We fumble over various attempts at dismissing, leveling, smoothing over the prickly parts and de-mystifying the mysterious, employing our analogical skills in order to squeeze the message into the narrow framework of our certain understanding. We start with what we grasp and work backward, and while this is the default mode for scholarship, to approach the Bible with the goal of moving toward an ever-greater number of quantifiable bits of understanding, we lose the great possibility of gaining vision, of encountering the Great Mystery that cannot be grasped or known. By moving in this way, we forfeit the beauty and transformative power of being a humble receptacle for the mystery of divinity.
Flannery O’Connor, in her short essay entitled “The Fiction Writer & His Country,” speaks about the task of the fiction writer, especially the Christian fiction writer, in presenting a concept that will encompass the reader in transformative mystery:
“The novelist with Christian concerns will find in modern life distortions which are repugnant to him, and his problem will be to make these appear as distortions to an audience which is used to seeing them as natural; and he may well be forced to take ever more violent means to get his vision across to this hostile audience. When you can assume that your audience holds the same beliefs you do, you can relax a little and use normal means of talking to it; when you have to assume that it does not, then you have to make your vision apparent by shock—to the hard of hearing you shout, and for the almost-blind you draw large and startling figures.”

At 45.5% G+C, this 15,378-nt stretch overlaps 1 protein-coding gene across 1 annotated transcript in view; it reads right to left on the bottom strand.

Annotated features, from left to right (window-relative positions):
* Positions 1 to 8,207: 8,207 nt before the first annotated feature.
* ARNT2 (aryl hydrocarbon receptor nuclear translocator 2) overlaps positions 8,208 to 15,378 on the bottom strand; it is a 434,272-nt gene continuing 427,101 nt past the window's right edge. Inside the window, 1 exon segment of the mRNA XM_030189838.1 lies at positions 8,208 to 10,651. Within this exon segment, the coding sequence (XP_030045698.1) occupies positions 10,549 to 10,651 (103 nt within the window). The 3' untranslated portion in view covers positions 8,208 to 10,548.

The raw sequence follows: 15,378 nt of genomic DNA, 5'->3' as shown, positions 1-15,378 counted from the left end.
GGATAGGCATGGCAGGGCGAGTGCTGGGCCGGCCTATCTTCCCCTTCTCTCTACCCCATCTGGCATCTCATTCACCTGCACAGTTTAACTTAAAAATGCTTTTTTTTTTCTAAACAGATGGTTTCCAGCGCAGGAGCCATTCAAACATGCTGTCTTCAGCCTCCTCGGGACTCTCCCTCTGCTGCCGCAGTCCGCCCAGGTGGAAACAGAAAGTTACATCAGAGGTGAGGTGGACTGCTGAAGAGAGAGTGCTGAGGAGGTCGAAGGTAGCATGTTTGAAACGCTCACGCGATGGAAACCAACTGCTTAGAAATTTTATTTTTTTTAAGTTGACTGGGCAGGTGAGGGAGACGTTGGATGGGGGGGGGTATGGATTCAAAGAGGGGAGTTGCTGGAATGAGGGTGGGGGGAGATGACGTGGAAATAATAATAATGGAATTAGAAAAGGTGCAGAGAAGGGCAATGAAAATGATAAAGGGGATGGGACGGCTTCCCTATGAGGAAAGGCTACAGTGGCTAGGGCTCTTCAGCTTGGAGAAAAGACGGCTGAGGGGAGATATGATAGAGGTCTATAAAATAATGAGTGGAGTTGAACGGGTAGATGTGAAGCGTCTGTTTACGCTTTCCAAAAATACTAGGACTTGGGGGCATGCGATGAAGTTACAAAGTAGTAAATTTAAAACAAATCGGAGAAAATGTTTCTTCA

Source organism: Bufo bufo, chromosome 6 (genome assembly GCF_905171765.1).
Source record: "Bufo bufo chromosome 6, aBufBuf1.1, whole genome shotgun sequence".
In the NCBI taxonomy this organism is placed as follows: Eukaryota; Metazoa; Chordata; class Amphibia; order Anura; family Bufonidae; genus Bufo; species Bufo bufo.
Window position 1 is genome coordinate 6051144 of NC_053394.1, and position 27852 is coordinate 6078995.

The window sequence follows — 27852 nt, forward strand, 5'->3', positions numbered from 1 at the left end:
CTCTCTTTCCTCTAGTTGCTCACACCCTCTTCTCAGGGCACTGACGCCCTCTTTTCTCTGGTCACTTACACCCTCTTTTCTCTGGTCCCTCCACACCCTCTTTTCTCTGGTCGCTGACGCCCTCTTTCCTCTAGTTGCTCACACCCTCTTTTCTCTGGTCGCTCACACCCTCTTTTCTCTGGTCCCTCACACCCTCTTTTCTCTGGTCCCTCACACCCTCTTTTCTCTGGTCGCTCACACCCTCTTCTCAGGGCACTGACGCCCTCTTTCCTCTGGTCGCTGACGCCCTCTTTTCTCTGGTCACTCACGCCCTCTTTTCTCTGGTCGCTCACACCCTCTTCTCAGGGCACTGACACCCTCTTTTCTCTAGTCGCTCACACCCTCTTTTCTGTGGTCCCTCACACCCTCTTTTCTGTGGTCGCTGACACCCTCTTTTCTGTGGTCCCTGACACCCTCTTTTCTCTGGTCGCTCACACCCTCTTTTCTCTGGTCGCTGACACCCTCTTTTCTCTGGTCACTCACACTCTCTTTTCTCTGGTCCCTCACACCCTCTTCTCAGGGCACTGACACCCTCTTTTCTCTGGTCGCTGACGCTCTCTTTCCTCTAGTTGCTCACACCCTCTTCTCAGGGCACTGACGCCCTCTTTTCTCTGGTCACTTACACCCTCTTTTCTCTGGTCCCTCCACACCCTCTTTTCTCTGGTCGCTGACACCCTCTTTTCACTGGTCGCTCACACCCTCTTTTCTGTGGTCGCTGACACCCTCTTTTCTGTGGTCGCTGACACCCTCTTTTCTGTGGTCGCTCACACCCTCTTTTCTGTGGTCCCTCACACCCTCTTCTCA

2 Kings 2:23-25 could well be the prototype of O’Conner’s discourse on method, a prototype that speaks across time to an audience incapable of recognizing “repugnant distortions” of life-as-intended, whose mocking children and angry she-bears stand as “large and startling figures,” shocking the reader into an understanding of the importance of fidelity and right relationship vis-à-vis the mysterious Lord who reveals himself as he chooses.
Flannery O’Connor intuits correctly that the revelation of the scriptures cannot be reduced to a set of graspable principles. That reduction produces “a soggy, formless, and sentimental literature, one that will provide a sense of spiritual purpose for those who connect the spirit with romanticism and a sense of joy for those who confuse virtue with satisfaction.”
If Divinity’s collision with humanity is anything, it is certainly not romanticism and mere satisfaction. Our spiritual purpose is never properly understood separate from our humble submission to the unknowable God—on His terms. If we need she-bears to reveal this peculiarity, let them be called out of the woods.
Rozann Carter is the Creative Director at Word on Fire Catholic Ministries. (If there are "large and startling figures" and/or misplaced italics on this webpage, it is her doing. Don't judge, she is channeling Flannery.)